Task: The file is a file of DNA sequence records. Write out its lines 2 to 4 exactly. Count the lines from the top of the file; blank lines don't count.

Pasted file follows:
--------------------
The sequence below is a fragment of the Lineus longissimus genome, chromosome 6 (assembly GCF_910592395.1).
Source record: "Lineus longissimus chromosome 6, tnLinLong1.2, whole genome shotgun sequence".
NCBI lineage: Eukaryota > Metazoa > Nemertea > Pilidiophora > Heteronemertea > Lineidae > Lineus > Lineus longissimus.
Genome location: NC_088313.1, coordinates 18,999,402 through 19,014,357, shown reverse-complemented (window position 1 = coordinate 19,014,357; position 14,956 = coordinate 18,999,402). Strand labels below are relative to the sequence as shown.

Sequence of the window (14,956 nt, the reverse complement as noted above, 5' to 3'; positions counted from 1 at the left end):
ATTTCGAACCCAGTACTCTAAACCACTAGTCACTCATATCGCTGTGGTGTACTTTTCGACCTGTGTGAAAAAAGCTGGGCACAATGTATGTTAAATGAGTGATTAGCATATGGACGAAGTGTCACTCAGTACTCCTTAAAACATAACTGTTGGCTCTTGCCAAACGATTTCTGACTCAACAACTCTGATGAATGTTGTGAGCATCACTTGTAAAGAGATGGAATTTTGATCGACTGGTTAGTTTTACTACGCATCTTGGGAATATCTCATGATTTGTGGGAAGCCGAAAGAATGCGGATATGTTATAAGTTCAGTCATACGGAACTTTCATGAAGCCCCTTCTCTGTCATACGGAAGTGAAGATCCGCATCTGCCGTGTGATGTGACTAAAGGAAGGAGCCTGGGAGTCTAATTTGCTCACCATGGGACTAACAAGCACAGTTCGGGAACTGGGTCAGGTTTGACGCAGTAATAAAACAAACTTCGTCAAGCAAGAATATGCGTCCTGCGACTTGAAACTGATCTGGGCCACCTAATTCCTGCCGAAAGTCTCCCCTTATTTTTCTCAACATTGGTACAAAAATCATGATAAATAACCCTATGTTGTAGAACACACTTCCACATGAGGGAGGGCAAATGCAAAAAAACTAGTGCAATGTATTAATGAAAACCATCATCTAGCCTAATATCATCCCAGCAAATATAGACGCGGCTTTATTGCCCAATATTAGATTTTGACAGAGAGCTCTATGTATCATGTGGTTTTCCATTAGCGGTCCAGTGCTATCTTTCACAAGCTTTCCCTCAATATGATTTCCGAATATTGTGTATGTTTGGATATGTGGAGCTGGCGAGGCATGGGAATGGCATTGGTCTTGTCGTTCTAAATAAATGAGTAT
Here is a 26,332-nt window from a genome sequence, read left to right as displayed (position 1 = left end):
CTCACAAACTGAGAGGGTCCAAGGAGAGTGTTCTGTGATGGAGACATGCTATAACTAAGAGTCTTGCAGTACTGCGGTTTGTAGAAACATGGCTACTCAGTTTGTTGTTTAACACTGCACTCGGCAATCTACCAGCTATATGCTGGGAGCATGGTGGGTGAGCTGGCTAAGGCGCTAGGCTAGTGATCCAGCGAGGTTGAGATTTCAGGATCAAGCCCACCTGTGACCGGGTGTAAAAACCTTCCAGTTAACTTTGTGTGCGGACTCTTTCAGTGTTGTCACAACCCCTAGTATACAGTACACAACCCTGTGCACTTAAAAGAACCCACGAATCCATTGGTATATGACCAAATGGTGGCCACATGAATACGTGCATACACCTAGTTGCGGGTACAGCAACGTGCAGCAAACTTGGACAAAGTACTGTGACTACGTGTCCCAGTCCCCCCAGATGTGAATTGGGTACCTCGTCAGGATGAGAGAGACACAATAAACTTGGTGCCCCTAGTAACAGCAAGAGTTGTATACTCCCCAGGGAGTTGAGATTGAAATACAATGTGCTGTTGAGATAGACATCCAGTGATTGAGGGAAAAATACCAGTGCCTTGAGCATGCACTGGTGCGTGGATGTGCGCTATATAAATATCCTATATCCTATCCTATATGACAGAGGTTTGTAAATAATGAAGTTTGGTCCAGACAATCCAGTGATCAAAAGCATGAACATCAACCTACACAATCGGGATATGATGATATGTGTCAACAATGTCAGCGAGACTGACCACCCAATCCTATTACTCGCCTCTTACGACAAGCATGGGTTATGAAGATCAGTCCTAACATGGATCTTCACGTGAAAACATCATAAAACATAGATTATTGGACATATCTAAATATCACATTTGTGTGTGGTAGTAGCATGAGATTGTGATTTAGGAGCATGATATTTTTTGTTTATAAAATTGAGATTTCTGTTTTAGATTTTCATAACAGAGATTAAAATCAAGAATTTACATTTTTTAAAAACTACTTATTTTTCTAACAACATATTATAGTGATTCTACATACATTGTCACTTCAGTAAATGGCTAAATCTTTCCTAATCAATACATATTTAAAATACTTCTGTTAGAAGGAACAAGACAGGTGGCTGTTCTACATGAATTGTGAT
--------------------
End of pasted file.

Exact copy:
Source record: "Lineus longissimus chromosome 6, tnLinLong1.2, whole genome shotgun sequence".
NCBI lineage: Eukaryota > Metazoa > Nemertea > Pilidiophora > Heteronemertea > Lineidae > Lineus > Lineus longissimus.
Genome location: NC_088313.1, coordinates 18,999,402 through 19,014,357, shown reverse-complemented (window position 1 = coordinate 19,014,357; position 14,956 = coordinate 18,999,402). Strand labels below are relative to the sequence as shown.